Do you know Florida’s official state flower? How about our official state bird? Did you know that we had an official state tree? Well, when I first moved here 18 years ago, I didn’t have a clue. With the weather warming up right now, it would be a great time to go out and find Florida’s official flower, bird and tree. Still don’t know them, well here they are!
Our official state bird is the Mockingbird. Actually it’s the Northern Mockingbird, but that’s somewhat confusing since it is the only Mockingbird north of Mexico. It comes from the Greek “mimus” meaning to mimic and “polyglottos” for many-tongued. Basically the mockingbird’s call is a medley of many other birds’ songs. Each imitation the mockingbird sings is repeated 2 or 3 times before going onto another bird’s call. A mockingbird may have 30 to 200 songs in its repertoire; which can include other bird songs, insect and amphibian sounds as well as mechanical noises. And as the title of a very popular book states, it is a sin To Kill A Mockingbird. Harper Lee states in the book, “Mockingbirds don’t do one thing but make music for us to enjoy. They don’t eat up people’s gardens, don’t nest in corncribs, they don’t do one thing but sing their hearts out for us. That’s why it’s a sin to kill a mockingbird.” And it’s our official state bird!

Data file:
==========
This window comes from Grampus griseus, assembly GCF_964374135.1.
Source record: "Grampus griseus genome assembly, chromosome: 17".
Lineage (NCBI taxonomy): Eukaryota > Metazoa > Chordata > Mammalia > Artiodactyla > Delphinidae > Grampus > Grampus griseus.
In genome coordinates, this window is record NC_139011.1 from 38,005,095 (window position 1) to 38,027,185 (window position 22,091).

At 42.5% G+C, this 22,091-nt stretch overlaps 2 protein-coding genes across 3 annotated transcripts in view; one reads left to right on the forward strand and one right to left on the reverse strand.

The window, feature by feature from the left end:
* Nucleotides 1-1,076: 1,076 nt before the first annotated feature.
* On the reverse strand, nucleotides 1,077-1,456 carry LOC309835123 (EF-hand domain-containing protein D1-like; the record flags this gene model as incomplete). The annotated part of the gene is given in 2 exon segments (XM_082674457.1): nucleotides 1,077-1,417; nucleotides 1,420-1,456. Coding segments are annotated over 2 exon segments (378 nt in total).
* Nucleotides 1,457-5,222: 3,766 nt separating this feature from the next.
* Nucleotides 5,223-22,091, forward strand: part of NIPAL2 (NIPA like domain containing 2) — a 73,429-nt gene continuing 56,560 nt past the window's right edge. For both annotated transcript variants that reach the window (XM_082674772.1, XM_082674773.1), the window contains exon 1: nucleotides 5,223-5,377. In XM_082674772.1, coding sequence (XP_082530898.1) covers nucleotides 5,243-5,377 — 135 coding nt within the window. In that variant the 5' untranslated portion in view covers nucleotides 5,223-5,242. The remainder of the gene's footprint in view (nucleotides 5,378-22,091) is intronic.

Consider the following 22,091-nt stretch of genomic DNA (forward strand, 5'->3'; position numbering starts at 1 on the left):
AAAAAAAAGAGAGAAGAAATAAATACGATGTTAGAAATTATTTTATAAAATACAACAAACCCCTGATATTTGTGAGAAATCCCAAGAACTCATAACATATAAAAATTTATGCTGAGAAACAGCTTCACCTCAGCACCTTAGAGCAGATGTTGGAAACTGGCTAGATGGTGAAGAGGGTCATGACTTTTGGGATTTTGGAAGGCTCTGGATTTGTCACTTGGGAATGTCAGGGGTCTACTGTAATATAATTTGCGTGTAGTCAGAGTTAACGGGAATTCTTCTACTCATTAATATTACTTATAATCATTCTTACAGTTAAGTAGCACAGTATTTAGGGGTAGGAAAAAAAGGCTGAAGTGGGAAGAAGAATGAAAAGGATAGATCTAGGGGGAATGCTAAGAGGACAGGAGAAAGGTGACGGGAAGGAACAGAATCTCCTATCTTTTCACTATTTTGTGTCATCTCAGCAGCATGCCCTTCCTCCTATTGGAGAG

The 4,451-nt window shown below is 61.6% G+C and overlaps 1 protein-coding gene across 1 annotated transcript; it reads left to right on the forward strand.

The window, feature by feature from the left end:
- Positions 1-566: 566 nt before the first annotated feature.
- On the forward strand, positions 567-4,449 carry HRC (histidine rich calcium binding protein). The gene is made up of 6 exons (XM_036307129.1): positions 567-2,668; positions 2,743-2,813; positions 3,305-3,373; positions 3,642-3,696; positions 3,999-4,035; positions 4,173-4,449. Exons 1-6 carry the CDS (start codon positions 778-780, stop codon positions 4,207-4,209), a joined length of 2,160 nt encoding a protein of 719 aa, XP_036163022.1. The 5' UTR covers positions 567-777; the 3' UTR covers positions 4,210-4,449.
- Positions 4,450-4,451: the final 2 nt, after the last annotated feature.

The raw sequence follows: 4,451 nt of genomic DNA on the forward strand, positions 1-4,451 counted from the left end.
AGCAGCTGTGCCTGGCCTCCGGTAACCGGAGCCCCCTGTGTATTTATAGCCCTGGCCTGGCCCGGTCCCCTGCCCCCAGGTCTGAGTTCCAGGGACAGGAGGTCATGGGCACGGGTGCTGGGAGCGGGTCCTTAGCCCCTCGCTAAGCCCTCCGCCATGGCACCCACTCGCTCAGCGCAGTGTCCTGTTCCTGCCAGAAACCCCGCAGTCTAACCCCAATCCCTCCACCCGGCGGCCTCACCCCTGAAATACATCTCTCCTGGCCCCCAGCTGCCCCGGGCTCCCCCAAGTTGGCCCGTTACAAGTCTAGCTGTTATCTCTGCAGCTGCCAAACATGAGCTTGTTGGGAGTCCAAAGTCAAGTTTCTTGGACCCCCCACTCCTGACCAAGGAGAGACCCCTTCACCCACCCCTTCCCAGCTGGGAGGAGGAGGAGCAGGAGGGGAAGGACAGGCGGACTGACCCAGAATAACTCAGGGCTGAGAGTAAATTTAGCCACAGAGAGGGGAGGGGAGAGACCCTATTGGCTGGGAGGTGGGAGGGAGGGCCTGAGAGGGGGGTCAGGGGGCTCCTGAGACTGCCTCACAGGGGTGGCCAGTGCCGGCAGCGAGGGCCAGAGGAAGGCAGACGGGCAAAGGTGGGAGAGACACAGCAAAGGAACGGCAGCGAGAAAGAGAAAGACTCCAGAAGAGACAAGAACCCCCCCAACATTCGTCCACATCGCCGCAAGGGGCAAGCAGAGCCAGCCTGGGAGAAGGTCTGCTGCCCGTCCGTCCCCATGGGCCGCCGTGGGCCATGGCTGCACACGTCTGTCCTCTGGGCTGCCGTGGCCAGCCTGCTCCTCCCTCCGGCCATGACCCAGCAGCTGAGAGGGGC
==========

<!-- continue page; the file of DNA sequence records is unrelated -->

One would think the Orange Blossom was the logical choice to be our state flower, but that was not always the case. Florida has many flowers to choose from, coincidentally our name comes from the Spanish “La Florida” meaning flowery, covered in flowers or abounding in flowers. Actually Ponce de Leon named the state because of the many flowers and the Orange Blossom had to struggle against the Camellia and the Gardenia to become our official flower. Naturally the Orange Blossom won out because it is the most fragrant flowers in Florida and it had much widespread appeal. The actual Orange Blossom flower is a waxy, white blossom of the orange tree with leathery shiny leaves. It blooms in clusters of 1 to 6 during the Spring months and the blossoms becomes oranges in the Autumn and Winter months. Here’s an unusual fact about the Orange Blossom; it is the only official state flower from which a commercial perfume is made. The flower makes for a very fragrant aroma.
Our state tree, the Cabbage Palmetto, is known by many different names; Sabal Palmetto, Palmetto, Cabbage Palm, Palmetto Palm and the most popular Sabal Palm. The Cabbage Palmetto grows up to 65 feet in height with a trunk up to 2 feet in diameter. It has a distinctive fan palm with a bare trunk; which extends as a center spine. The flowers of the Cabbage Palmetto are yellowish-white and the fruit it produces is a single black drupe about a half-inch long containing a single seed. The Cabbage Palmetto is a popular landscaping plant that is known for its tolerance of salt spray and cold temperatures. It is remarkably resistant to floods, fires, coastal condition, cold, high winds and drought. The name seems to derive from the growing heart of the new fronds giving the tree a cabbage head appearance. This part can be extracted as a food and has a taste somewhat like artichoke.
Now that you know our state flower, bird and tree, go out and find them in nature!